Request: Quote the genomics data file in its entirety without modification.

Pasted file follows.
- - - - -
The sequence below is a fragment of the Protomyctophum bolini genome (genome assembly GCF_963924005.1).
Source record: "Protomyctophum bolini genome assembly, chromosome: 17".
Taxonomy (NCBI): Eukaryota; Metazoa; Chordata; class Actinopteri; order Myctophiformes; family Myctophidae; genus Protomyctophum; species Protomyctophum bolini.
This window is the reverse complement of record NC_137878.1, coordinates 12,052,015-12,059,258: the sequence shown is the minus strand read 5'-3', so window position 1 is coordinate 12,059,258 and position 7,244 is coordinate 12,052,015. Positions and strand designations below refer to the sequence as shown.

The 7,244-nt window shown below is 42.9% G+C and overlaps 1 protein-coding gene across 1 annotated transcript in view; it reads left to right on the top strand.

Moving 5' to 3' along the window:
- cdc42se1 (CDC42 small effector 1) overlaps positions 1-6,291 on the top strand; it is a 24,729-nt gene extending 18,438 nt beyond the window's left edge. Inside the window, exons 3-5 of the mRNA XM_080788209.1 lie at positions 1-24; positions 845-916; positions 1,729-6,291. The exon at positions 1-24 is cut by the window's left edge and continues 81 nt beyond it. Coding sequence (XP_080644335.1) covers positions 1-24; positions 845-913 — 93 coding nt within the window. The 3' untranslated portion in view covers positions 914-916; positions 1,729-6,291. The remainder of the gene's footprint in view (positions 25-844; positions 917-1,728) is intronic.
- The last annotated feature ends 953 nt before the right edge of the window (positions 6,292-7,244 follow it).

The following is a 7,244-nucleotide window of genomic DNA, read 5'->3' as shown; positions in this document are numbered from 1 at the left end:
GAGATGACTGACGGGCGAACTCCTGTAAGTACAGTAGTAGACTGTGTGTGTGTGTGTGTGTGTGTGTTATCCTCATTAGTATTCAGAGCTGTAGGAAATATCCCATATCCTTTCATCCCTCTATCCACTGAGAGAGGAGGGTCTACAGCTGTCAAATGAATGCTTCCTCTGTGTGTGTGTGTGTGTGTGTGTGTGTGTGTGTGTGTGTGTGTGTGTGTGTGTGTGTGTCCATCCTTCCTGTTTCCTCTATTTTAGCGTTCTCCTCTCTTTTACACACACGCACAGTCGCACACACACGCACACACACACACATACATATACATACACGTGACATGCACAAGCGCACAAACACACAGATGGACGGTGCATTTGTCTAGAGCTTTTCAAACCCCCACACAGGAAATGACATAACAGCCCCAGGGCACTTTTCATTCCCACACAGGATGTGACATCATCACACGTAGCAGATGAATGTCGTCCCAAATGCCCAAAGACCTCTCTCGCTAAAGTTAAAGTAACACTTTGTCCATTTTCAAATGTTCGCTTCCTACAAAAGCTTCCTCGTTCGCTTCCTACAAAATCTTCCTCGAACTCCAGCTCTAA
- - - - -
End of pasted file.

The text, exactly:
The sequence below is a fragment of the Protomyctophum bolini genome (genome assembly GCF_963924005.1).
Source record: "Protomyctophum bolini genome assembly, chromosome: 17".
Taxonomy (NCBI): Eukaryota; Metazoa; Chordata; class Actinopteri; order Myctophiformes; family Myctophidae; genus Protomyctophum; species Protomyctophum bolini.
This window is the reverse complement of record NC_137878.1, coordinates 12,052,015-12,059,258: the sequence shown is the minus strand read 5'-3', so window position 1 is coordinate 12,059,258 and position 7,244 is coordinate 12,052,015. Positions and strand designations below refer to the sequence as shown.

The 7,244-nt window shown below is 42.9% G+C and overlaps 1 protein-coding gene across 1 annotated transcript in view; it reads left to right on the top strand.

Moving 5' to 3' along the window:
- cdc42se1 (CDC42 small effector 1) overlaps positions 1-6,291 on the top strand; it is a 24,729-nt gene extending 18,438 nt beyond the window's left edge. Inside the window, exons 3-5 of the mRNA XM_080788209.1 lie at positions 1-24; positions 845-916; positions 1,729-6,291. The exon at positions 1-24 is cut by the window's left edge and continues 81 nt beyond it. Coding sequence (XP_080644335.1) covers positions 1-24; positions 845-913 — 93 coding nt within the window. The 3' untranslated portion in view covers positions 914-916; positions 1,729-6,291. The remainder of the gene's footprint in view (positions 25-844; positions 917-1,728) is intronic.
- The last annotated feature ends 953 nt before the right edge of the window (positions 6,292-7,244 follow it).

The following is a 7,244-nucleotide window of genomic DNA, read 5'->3' as shown; positions in this document are numbered from 1 at the left end:
GAGATGACTGACGGGCGAACTCCTGTAAGTACAGTAGTAGACTGTGTGTGTGTGTGTGTGTGTGTGTTATCCTCATTAGTATTCAGAGCTGTAGGAAATATCCCATATCCTTTCATCCCTCTATCCACTGAGAGAGGAGGGTCTACAGCTGTCAAATGAATGCTTCCTCTGTGTGTGTGTGTGTGTGTGTGTGTGTGTGTGTGTGTGTGTGTGTGTGTGTGTGTGTGTCCATCCTTCCTGTTTCCTCTATTTTAGCGTTCTCCTCTCTTTTACACACACGCACAGTCGCACACACACGCACACACACACACATACATATACATACACGTGACATGCACAAGCGCACAAACACACAGATGGACGGTGCATTTGTCTAGAGCTTTTCAAACCCCCACACAGGAAATGACATAACAGCCCCAGGGCACTTTTCATTCCCACACAGGATGTGACATCATCACACGTAGCAGATGAATGTCGTCCCAAATGCCCAAAGACCTCTCTCGCTAAAGTTAAAGTAACACTTTGTCCATTTTCAAATGTTCGCTTCCTACAAAAGCTTCCTCGTTCGCTTCCTACAAAATCTTCCTCGAACTCCAGCTCTAA